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using ferrite cores on coax cable

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ASAD

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Hi.
I'll be using a collinear antenna (Antenex) for >450 MHz. I was wondering if it's necessary at all to use ferrite cores around coax cable underneath the antenna to curb reflected power? Or should I coil the coax a couple times by the antenna? If I use Andrew Heliax, which doesn't bend, what do you do in this case?
 

prcguy

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I can't imagine a commercial VHF or UHF antenna not being adequately decoupled from the coax. You can usually test it by watching reflected power while running your hand up and down the coax near the base of the antenna and the reflected power should not change.
prcguy
 

cmdrwill

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The Antenex so-called co-liner antennas are just a J pole made with 19 gauge wire. Get your self a much better real antenna.

PRC guy IS correct, most real commercial antennas do not need decoupling.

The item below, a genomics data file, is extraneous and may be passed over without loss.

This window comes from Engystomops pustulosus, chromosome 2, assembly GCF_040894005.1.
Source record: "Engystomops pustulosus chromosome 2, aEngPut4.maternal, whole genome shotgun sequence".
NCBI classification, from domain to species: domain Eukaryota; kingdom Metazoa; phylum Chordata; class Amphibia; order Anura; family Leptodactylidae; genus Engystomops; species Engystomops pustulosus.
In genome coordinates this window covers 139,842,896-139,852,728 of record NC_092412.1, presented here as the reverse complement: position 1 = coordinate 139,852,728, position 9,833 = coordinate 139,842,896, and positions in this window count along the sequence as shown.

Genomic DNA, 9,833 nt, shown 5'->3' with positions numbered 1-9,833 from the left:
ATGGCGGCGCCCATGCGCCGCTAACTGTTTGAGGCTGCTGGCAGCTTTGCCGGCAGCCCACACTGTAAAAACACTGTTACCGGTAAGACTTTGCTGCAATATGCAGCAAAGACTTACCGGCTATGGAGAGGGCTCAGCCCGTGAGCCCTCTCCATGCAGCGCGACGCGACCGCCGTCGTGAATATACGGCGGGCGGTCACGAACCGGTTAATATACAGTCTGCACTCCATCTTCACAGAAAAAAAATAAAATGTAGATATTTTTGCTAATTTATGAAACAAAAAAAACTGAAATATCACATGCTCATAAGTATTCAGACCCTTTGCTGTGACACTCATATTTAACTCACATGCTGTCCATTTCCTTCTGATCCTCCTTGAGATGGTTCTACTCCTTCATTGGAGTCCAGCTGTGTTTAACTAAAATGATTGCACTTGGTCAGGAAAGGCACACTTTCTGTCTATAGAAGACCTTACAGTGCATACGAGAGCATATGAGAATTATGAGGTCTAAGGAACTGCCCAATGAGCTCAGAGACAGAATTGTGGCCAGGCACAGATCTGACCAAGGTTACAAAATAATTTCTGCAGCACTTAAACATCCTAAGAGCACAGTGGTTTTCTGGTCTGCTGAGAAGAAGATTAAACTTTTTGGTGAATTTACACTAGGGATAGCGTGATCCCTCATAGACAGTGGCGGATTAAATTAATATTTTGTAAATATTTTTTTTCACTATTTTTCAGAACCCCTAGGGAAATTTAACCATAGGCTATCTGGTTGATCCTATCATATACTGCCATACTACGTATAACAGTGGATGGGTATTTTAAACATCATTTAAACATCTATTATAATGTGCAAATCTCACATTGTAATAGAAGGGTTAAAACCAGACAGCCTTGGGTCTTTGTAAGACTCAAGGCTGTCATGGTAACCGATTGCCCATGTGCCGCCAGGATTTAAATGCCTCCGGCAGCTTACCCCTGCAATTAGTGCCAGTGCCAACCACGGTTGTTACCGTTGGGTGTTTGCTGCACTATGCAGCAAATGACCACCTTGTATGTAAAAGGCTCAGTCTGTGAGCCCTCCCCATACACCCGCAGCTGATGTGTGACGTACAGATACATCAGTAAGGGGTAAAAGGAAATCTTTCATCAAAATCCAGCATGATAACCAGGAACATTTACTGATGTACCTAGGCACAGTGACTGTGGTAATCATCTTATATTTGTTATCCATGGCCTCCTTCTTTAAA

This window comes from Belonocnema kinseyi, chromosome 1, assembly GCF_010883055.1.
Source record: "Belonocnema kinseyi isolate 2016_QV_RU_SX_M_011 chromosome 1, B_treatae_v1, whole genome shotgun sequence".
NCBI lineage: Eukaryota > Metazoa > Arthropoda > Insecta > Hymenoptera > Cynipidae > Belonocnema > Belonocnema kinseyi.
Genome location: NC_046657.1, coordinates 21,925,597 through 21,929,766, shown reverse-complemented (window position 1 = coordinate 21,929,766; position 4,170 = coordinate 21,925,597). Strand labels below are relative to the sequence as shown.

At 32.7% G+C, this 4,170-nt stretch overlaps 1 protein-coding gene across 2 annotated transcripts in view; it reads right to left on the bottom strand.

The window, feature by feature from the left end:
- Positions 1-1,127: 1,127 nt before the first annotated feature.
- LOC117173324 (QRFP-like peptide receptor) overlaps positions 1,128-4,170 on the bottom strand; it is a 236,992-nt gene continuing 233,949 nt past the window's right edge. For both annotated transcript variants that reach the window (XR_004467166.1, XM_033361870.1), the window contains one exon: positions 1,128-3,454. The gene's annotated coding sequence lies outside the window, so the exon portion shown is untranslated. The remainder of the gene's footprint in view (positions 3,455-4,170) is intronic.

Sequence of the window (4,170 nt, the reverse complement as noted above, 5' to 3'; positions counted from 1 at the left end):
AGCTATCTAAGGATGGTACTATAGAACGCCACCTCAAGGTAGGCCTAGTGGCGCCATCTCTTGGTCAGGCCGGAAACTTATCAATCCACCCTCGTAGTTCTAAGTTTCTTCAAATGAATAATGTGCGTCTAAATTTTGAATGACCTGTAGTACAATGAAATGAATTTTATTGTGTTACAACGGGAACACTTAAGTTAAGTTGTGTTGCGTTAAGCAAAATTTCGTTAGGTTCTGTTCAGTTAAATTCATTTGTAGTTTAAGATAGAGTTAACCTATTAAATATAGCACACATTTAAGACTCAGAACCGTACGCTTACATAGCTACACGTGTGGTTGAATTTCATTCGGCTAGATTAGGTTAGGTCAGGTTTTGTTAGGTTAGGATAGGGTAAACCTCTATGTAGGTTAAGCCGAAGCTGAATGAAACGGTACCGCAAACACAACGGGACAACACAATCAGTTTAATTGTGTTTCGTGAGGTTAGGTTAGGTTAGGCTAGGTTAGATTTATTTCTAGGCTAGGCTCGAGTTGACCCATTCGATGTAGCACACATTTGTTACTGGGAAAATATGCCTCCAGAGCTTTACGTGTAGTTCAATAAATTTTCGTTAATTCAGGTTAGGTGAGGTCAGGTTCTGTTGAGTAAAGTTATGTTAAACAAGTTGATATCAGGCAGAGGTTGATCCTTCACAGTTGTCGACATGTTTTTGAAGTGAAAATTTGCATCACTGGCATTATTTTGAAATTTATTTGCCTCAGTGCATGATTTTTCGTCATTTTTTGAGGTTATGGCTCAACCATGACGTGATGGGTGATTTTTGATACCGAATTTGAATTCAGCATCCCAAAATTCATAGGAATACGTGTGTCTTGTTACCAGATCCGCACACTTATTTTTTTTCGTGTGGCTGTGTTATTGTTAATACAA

SCPD

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Coiled

Hi.
I'll be using a collinear antenna (Antenex) for >450 MHz. I was wondering if it's necessary at all to use ferrite cores around coax cable underneath the antenna to curb reflected power? Or should I coil the coax a couple times by the antenna? If I use Andrew Heliax, which doesn't bend, what do you do in this case?
I've made a few homebrew co-linears and needed to have something to take the signal off the shield.
I prefer to coil the coax.
For UHF, I say about 4 or 5 six inch diameter loops.
Since your feedline won't bend, make a loop out of something like 8X, and put it between the antenna and the heliax.
 
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